As we stumble through our 2020 income tax filings (note: due by May 17 this year), there's always the realization that many don't pay their fair share, if any at all, through fraud. The New York Times editorial today delves into the major flaw in the tax system that puts the tax burden on wage and salary earners:
"The withholding system remains the cornerstone of income taxation, effectively preventing Americans from lying about wage income. Employers submit an annual W-2 report on the wages paid to each worker, making it hard to fudge the numbers.
But the burden of taxation is increasingly warped because the government has no comparable system for verifying income from businesses. The result is that most wage earners pay their fair share while many business owners engage in blatant fraud at public expense.
In a remarkable 2019 analysis, the Internal Revenue Service estimated that Americans report on their taxes less than half of all income that is not subject to some form of third-party verification like a W-2. Billions of dollars in business profits, rent and royalties are hidden from the government each year. By contrast, more than 95 percent of wage income is reported.Unreported income is the single largest reason that unpaid federal income taxes may amount to more than $600 billion this year, and more than $7.5 trillion over the next decade. It is a truly staggering sum — more than half of the projected federal deficit over the same period.The government has a basic obligation to enforce the law and to crack down on this epidemic of tax fraud. The failure to do so means that the burden of paying for public services falls more heavily on wage earners than on business owners, exacerbating economic inequality." (our emphasis)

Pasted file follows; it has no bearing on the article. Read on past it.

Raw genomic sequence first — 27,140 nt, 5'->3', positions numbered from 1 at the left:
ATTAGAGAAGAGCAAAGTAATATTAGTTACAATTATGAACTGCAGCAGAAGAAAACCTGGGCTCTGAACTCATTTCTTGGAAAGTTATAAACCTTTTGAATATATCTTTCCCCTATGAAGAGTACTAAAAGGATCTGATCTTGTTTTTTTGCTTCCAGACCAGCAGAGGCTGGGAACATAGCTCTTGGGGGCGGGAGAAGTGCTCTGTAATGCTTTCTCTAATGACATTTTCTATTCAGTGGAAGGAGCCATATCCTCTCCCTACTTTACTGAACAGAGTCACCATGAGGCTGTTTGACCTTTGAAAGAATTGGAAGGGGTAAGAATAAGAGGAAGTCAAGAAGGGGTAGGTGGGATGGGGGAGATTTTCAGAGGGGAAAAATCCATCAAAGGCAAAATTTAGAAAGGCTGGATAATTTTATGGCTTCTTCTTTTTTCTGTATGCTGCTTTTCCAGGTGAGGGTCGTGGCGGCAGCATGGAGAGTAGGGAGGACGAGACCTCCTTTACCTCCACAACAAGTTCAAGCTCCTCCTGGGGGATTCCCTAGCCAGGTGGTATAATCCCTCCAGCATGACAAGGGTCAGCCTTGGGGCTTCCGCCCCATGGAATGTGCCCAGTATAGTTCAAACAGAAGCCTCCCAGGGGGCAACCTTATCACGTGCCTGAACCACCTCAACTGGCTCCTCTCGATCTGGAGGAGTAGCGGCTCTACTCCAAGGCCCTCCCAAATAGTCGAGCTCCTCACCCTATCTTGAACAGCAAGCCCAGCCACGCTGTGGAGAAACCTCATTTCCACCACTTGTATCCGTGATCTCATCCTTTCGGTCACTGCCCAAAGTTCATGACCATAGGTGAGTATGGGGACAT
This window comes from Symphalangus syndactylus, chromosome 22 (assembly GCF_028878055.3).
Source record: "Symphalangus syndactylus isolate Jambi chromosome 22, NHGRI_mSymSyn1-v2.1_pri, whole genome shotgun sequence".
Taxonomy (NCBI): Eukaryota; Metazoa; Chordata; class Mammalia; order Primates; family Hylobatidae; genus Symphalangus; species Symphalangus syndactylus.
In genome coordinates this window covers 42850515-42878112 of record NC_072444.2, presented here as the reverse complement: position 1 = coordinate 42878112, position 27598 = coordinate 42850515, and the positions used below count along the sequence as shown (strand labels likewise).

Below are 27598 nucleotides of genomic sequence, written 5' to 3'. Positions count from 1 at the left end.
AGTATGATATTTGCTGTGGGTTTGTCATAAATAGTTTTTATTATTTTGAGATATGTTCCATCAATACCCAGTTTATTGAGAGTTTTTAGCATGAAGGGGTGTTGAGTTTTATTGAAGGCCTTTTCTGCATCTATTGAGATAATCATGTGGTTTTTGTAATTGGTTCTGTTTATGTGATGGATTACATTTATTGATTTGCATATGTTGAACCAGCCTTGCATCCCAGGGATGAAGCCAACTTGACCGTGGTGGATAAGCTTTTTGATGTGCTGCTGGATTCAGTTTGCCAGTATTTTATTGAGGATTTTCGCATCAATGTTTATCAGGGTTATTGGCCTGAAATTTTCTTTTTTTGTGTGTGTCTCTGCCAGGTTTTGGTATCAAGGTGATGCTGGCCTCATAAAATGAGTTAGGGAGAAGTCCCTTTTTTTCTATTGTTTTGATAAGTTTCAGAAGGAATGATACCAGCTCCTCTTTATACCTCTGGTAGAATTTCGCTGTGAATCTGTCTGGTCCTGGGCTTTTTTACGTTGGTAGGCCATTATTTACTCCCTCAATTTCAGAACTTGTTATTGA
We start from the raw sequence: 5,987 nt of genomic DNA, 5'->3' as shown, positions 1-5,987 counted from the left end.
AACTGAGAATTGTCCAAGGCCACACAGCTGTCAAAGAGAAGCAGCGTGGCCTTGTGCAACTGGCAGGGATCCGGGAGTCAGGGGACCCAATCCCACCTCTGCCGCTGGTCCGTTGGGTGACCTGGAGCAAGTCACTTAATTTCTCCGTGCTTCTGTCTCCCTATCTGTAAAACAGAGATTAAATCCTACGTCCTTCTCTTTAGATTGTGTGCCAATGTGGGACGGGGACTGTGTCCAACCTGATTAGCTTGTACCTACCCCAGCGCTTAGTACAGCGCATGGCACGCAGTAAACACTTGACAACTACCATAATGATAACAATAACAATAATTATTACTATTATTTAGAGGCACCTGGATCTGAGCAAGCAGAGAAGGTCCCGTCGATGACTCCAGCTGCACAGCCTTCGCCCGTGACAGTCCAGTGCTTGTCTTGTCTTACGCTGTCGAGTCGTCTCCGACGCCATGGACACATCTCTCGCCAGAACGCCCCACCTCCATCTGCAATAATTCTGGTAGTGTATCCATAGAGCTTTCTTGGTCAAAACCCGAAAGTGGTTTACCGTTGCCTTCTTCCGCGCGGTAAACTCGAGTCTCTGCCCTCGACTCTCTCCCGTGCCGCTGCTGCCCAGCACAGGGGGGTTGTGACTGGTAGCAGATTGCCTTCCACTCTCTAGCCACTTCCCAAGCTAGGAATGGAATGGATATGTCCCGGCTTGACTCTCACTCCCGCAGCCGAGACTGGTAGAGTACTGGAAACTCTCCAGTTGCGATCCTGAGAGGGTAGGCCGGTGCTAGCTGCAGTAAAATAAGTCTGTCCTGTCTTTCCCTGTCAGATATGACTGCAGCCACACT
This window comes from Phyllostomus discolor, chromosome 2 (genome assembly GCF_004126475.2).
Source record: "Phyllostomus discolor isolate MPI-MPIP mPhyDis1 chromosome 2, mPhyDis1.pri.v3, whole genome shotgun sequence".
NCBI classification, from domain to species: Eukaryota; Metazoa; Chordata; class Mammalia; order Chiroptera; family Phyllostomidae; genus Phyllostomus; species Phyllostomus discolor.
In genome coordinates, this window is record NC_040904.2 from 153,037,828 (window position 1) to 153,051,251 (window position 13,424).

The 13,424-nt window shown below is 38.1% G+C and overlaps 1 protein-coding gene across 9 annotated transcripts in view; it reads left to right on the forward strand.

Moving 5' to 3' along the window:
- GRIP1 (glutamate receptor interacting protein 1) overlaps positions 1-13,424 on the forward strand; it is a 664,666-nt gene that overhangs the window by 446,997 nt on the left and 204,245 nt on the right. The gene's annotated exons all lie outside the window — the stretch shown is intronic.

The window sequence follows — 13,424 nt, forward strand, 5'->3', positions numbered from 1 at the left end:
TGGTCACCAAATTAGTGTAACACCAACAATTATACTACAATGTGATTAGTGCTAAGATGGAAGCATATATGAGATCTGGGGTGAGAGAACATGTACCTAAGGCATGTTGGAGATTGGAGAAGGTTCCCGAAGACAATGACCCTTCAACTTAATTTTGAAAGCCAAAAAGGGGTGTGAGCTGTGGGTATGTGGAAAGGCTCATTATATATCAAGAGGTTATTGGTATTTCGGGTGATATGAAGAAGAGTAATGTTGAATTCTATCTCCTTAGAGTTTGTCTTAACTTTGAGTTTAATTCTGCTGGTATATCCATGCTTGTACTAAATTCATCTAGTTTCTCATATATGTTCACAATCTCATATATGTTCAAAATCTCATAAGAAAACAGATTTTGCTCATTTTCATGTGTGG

A proposal to aid enforcement of tax laws and crack down on cheaters among business owners includes requiring banks to provide the IRS with an annual report on a business' "inflows and outflows" to compare with their individual tax filings. If you have investments, the bank report would be comparable to the 1099 tax forms you and the IRS are provided by the investment company. It's about verification.
One thing is certain, however, since it would promote equity among tax payers and hit the wealthiest business owners who routinely underreport their business income, the Republican / Trumpist party will resist fixing it with all their might.